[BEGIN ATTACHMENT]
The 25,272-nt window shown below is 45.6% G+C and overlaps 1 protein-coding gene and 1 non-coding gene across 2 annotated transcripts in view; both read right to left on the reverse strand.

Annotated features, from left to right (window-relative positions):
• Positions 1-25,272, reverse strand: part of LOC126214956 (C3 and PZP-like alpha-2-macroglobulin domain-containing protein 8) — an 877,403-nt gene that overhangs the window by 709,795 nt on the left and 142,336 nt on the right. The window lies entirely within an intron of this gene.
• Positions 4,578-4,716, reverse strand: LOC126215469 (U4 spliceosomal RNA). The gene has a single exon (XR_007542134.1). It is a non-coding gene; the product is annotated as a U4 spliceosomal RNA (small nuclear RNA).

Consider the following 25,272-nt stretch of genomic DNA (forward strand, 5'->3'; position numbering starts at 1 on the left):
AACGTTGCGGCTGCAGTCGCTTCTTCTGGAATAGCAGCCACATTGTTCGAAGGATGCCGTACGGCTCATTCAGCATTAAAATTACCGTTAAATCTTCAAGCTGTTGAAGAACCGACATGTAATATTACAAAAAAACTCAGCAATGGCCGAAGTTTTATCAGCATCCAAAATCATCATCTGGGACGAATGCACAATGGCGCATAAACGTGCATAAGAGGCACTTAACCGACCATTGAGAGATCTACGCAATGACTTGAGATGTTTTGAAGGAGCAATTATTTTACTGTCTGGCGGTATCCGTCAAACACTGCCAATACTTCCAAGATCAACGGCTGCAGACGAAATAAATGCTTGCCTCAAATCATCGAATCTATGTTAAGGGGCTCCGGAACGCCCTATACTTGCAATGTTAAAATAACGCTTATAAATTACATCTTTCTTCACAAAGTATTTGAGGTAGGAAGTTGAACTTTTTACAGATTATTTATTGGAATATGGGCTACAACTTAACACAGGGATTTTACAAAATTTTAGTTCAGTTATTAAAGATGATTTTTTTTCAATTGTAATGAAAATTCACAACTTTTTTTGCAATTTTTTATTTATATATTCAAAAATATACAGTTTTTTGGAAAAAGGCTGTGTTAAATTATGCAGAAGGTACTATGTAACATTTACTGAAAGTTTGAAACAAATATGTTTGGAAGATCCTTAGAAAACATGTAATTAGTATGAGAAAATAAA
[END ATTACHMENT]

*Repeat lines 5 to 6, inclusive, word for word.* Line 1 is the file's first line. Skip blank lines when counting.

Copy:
Consider the following 25,272-nt stretch of genomic DNA (forward strand, 5'->3'; position numbering starts at 1 on the left):
AACGTTGCGGCTGCAGTCGCTTCTTCTGGAATAGCAGCCACATTGTTCGAAGGATGCCGTACGGCTCATTCAGCATTAAAATTACCGTTAAATCTTCAAGCTGTTGAAGAACCGACATGTAATATTACAAAAAAACTCAGCAATGGCCGAAGTTTTATCAGCATCCAAAATCATCATCTGGGACGAATGCACAATGGCGCATAAACGTGCATAAGAGGCACTTAACCGACCATTGAGAGATCTACGCAATGACTTGAGATGTTTTGAAGGAGCAATTATTTTACTGTCTGGCGGTATCCGTCAAACACTGCCAATACTTCCAAGATCAACGGCTGCAGACGAAATAAATGCTTGCCTCAAATCATCGAATCTATGTTAAGGGGCTCCGGAACGCCCTATACTTGCAATGTTAAAATAACGCTTATAAATTACATCTTTCTTCACAAAGTATTTGAGGTAGGAAGTTGAACTTTTTACAGATTATTTATTGGAATATGGGCTACAACTTAACACAGGGATTTTACAAAATTTTAGTTCAGTTATTAAAGATGATTTTTTTTCAATTGTAATGAAAATTCACAACTTTTTTTGCAATTTTTTATTTATATATTCAAAAATATACAGTTTTTTGGAAAAAGGCTGTGTTAAATTATGCAGAAGGTACTATGTAACATTTACTGAAAGTTTGAAACAAATATGTTTGGAAGATCCTTAGAAAACATGTAATTAGTATGAGAAAATAAA